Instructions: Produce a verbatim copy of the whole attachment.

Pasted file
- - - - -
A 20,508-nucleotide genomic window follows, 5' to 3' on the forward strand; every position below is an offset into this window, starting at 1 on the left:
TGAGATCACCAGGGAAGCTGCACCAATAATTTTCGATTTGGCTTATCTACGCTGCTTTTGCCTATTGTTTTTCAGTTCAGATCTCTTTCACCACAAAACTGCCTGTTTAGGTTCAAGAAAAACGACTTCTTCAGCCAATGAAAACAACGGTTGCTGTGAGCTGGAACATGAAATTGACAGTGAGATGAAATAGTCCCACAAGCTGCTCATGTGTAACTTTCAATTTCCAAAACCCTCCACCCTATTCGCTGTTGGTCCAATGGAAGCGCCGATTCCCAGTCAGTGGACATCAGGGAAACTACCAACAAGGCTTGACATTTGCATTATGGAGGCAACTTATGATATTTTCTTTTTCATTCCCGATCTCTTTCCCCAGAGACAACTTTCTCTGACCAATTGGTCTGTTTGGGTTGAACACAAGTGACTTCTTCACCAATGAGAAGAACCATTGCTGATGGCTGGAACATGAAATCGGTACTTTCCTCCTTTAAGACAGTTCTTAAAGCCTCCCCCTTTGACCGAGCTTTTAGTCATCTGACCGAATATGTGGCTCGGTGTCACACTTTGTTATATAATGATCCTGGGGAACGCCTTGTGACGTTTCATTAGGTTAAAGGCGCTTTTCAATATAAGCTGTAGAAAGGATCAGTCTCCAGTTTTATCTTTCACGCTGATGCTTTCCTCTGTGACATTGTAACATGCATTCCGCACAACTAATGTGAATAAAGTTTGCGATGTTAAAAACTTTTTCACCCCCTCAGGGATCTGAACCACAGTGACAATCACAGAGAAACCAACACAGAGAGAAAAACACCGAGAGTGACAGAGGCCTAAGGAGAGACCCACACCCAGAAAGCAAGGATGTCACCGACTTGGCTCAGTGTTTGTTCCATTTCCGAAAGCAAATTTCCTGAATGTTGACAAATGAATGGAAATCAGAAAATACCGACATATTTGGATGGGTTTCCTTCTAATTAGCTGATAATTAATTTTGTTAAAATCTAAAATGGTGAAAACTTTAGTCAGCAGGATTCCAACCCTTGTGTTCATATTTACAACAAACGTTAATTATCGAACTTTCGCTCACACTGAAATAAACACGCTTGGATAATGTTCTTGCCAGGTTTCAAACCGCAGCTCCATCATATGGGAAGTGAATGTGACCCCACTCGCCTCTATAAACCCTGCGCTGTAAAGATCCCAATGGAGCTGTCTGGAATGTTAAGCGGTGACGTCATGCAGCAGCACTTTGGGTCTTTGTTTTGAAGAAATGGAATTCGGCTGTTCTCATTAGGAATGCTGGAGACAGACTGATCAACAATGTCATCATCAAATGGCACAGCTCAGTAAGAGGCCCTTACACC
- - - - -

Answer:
A 20,508-nucleotide genomic window follows, 5' to 3' on the forward strand; every position below is an offset into this window, starting at 1 on the left:
TGAGATCACCAGGGAAGCTGCACCAATAATTTTCGATTTGGCTTATCTACGCTGCTTTTGCCTATTGTTTTTCAGTTCAGATCTCTTTCACCACAAAACTGCCTGTTTAGGTTCAAGAAAAACGACTTCTTCAGCCAATGAAAACAACGGTTGCTGTGAGCTGGAACATGAAATTGACAGTGAGATGAAATAGTCCCACAAGCTGCTCATGTGTAACTTTCAATTTCCAAAACCCTCCACCCTATTCGCTGTTGGTCCAATGGAAGCGCCGATTCCCAGTCAGTGGACATCAGGGAAACTACCAACAAGGCTTGACATTTGCATTATGGAGGCAACTTATGATATTTTCTTTTTCATTCCCGATCTCTTTCCCCAGAGACAACTTTCTCTGACCAATTGGTCTGTTTGGGTTGAACACAAGTGACTTCTTCACCAATGAGAAGAACCATTGCTGATGGCTGGAACATGAAATCGGTACTTTCCTCCTTTAAGACAGTTCTTAAAGCCTCCCCCTTTGACCGAGCTTTTAGTCATCTGACCGAATATGTGGCTCGGTGTCACACTTTGTTATATAATGATCCTGGGGAACGCCTTGTGACGTTTCATTAGGTTAAAGGCGCTTTTCAATATAAGCTGTAGAAAGGATCAGTCTCCAGTTTTATCTTTCACGCTGATGCTTTCCTCTGTGACATTGTAACATGCATTCCGCACAACTAATGTGAATAAAGTTTGCGATGTTAAAAACTTTTTCACCCCCTCAGGGATCTGAACCACAGTGACAATCACAGAGAAACCAACACAGAGAGAAAAACACCGAGAGTGACAGAGGCCTAAGGAGAGACCCACACCCAGAAAGCAAGGATGTCACCGACTTGGCTCAGTGTTTGTTCCATTTCCGAAAGCAAATTTCCTGAATGTTGACAAATGAATGGAAATCAGAAAATACCGACATATTTGGATGGGTTTCCTTCTAATTAGCTGATAATTAATTTTGTTAAAATCTAAAATGGTGAAAACTTTAGTCAGCAGGATTCCAACCCTTGTGTTCATATTTACAACAAACGTTAATTATCGAACTTTCGCTCACACTGAAATAAACACGCTTGGATAATGTTCTTGCCAGGTTTCAAACCGCAGCTCCATCATATGGGAAGTGAATGTGACCCCACTCGCCTCTATAAACCCTGCGCTGTAAAGATCCCAATGGAGCTGTCTGGAATGTTAAGCGGTGACGTCATGCAGCAGCACTTTGGGTCTTTGTTTTGAAGAAATGGAATTCGGCTGTTCTCATTAGGAATGCTGGAGACAGACTGATCAACAATGTCATCATCAAATGGCACAGCTCAGTAAGAGGCCCTTACACC